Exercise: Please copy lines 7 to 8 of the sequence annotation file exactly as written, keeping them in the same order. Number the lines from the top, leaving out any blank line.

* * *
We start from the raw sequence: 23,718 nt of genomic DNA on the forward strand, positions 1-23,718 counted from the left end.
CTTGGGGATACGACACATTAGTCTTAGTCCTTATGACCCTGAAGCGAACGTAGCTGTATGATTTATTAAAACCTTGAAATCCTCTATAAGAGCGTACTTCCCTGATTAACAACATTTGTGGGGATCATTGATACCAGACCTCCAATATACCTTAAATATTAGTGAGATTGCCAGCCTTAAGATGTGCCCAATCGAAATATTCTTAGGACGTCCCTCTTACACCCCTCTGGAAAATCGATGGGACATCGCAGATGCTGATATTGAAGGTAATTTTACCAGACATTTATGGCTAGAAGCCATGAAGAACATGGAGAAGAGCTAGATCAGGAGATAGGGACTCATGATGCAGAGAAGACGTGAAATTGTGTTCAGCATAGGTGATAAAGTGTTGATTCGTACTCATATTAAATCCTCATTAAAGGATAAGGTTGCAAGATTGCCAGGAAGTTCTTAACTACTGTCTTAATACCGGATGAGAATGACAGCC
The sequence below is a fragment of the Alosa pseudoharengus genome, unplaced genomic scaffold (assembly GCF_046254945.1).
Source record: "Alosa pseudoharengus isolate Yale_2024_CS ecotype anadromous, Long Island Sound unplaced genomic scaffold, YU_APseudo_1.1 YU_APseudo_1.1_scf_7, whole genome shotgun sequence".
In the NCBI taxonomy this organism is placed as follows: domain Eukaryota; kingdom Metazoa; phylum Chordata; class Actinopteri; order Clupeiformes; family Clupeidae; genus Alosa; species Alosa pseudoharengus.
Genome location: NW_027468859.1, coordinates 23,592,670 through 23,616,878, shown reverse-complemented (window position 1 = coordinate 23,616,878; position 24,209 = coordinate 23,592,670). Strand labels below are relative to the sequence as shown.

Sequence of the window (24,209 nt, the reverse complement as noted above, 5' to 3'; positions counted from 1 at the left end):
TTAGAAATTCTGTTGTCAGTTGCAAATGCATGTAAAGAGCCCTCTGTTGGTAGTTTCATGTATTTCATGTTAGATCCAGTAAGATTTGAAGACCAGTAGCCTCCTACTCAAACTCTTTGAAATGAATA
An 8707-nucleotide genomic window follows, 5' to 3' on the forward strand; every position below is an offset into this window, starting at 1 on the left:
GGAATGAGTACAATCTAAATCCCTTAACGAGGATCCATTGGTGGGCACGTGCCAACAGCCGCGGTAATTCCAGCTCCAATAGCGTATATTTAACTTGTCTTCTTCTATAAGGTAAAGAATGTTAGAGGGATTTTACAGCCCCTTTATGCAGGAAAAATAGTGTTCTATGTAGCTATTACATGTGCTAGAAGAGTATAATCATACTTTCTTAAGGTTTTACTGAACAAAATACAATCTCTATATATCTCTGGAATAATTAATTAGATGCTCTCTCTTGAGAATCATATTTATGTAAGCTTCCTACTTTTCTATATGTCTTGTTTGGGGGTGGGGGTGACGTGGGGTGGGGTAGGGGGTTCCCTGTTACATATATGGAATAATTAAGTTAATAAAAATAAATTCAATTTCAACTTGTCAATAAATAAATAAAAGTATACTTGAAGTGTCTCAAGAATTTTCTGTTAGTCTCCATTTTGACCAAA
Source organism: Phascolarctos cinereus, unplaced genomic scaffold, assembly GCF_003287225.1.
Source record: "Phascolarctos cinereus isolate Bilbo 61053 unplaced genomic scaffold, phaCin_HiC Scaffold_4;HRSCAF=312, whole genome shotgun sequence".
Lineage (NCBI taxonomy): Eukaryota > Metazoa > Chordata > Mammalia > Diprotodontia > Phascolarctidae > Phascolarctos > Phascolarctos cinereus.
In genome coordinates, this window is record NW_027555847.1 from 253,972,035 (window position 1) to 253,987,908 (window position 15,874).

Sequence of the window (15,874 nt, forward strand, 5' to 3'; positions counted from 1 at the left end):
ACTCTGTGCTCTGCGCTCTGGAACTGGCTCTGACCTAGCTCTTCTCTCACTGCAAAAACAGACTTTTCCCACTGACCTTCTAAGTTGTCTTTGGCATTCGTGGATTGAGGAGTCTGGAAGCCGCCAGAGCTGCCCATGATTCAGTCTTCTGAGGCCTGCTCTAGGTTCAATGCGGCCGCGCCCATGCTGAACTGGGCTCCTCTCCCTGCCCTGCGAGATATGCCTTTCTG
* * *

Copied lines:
Sequence of the window (24,209 nt, the reverse complement as noted above, 5' to 3'; positions counted from 1 at the left end):
TTAGAAATTCTGTTGTCAGTTGCAAATGCATGTAAAGAGCCCTCTGTTGGTAGTTTCATGTATTTCATGTTAGATCCAGTAAGATTTGAAGACCAGTAGCCTCCTACTCAAACTCTTTGAAATGAATA